### Solution Found!

# Given that y c1 c2x2 is a two-parameter family of solutions of xy y 0 on the interval (

**Chapter 4, Problem 5**

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**QUESTION:**

Given that \(y=c_{1}+c_{2} x^{2}\) is a two-parameter family of solutions of \(x y^{\prime \prime}-y^{\prime}=0\) on the interval \((-\infty, \quad)\), show that constants \(c_1\) and \(c_2\) cannot be found so that a member of the family satisfies the initial conditions \(y(0)=0, y^{\prime}(0)=1\). Explain why this does not violate Theorem 4.1.1.

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### Questions & Answers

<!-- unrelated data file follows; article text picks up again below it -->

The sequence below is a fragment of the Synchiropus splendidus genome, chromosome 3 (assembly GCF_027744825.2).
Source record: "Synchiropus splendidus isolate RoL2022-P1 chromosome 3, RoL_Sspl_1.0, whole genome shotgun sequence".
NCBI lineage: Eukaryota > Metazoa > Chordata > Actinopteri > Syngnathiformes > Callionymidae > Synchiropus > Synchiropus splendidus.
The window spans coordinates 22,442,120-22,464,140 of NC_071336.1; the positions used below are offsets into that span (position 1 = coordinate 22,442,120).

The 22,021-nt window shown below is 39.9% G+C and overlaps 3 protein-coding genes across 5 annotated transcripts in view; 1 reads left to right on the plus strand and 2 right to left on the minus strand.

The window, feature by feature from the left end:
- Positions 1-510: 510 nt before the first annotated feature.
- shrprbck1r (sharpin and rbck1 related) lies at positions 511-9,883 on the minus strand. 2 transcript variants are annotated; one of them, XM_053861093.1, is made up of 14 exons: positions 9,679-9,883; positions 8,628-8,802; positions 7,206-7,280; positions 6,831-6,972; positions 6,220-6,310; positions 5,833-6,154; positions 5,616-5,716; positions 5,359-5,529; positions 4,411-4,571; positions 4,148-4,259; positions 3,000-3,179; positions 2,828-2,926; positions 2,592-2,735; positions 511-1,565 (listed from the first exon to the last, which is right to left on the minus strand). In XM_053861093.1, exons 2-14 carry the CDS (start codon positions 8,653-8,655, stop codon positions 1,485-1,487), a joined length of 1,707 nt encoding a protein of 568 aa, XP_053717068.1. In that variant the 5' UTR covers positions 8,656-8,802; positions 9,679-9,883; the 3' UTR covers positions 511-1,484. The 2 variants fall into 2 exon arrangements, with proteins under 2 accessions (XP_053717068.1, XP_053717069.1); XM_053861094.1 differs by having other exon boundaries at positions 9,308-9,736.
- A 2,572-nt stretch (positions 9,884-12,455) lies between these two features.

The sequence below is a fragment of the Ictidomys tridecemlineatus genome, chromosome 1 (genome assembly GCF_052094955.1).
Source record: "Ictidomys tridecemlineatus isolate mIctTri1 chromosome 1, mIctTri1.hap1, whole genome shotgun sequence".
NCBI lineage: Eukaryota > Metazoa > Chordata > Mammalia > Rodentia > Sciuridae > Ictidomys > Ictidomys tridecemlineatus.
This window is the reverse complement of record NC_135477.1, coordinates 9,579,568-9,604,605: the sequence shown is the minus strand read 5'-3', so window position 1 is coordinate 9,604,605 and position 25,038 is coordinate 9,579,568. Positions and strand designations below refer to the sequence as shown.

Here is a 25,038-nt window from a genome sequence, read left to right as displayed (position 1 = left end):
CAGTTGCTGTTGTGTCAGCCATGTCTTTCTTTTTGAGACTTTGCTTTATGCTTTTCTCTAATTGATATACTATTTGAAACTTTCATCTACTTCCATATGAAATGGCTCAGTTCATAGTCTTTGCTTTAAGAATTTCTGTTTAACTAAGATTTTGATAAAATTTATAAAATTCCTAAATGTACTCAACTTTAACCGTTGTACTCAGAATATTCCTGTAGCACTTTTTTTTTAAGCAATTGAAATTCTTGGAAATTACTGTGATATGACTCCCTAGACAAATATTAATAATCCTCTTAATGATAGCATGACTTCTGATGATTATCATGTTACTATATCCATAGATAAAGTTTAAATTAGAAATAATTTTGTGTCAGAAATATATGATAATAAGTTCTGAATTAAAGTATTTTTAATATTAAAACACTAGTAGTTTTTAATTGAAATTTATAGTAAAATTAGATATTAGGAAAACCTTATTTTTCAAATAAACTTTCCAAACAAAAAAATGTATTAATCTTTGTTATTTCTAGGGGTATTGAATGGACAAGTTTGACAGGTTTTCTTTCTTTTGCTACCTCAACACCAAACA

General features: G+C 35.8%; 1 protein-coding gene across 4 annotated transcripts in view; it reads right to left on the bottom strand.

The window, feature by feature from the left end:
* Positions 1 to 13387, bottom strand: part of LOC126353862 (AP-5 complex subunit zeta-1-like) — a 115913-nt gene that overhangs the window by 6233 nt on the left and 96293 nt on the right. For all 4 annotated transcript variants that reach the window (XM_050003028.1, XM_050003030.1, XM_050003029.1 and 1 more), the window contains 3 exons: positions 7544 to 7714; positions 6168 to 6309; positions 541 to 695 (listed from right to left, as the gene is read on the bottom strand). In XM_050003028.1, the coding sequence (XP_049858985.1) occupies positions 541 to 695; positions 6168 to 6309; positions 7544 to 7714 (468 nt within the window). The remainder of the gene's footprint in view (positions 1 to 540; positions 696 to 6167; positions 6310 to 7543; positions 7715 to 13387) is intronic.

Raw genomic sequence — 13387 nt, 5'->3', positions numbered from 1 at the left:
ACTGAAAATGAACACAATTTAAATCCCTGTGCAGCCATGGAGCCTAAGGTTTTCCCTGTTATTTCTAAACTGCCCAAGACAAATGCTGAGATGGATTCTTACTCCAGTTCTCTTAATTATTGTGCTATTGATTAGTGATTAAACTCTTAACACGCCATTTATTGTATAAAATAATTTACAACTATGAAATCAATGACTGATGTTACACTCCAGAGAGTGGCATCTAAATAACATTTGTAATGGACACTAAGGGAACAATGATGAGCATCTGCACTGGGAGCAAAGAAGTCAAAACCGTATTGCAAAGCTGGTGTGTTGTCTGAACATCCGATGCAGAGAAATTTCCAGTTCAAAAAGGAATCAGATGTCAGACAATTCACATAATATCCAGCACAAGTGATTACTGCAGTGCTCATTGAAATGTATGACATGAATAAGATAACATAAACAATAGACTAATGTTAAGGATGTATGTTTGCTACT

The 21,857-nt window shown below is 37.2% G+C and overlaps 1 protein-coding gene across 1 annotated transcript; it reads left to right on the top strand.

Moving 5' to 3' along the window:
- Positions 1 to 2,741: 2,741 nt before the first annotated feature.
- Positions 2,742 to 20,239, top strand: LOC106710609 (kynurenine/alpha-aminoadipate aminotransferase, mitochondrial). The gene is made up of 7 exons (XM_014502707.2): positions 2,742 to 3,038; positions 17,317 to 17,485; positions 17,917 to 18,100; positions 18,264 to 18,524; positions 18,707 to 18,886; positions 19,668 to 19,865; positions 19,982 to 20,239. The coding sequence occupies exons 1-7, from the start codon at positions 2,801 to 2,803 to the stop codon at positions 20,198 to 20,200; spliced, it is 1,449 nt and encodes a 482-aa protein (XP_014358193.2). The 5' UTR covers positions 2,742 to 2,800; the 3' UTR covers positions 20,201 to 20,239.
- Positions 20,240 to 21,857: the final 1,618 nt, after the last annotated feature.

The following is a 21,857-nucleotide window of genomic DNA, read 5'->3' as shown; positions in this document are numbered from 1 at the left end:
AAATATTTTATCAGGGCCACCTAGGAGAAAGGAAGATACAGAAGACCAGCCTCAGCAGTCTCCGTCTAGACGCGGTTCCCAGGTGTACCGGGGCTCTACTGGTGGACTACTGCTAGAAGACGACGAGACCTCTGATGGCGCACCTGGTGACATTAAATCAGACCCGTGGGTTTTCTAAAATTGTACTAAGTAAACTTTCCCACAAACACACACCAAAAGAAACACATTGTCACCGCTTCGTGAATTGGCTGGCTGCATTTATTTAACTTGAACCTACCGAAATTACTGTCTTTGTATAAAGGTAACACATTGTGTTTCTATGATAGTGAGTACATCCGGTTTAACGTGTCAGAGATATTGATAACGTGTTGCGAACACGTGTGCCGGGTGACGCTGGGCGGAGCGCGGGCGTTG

**QUESTION:**

Given that \(y=c_{1}+c_{2} x^{2}\) is a two-parameter family of solutions of \(x y^{\prime \prime}-y^{\prime}=0\) on the interval \((-\infty, \quad)\), show that constants \(c_1\) and \(c_2\) cannot be found so that a member of the family satisfies the initial conditions \(y(0)=0, y^{\prime}(0)=1\). Explain why this does not violate Theorem 4.1.1.

**ANSWER:**

Step 1 of 3

Consider the given equation.

\(y=c_{1}+c_{2} x^{2}\)

The initial condition \(y(0)\) gives,

\(\begin{aligned}

c_{1}+c_{2}(0)^{2} & =0 \\

c_{1} & =0

\end{aligned}\)

The initial condition \(y^{\prime}(0)=1\) gives,

\(\begin{aligned}

y^{\prime}(x) & =2 c_{2} x \\

y^{\prime}(0) & =2 c_{2}(0) \\

1 & =0

\end{aligned}\)

The above obtained relation is not true which means the constants \(c_{1}\) and \(c_{2}\) cannot be found so that a member of family satisfies the initial conditions.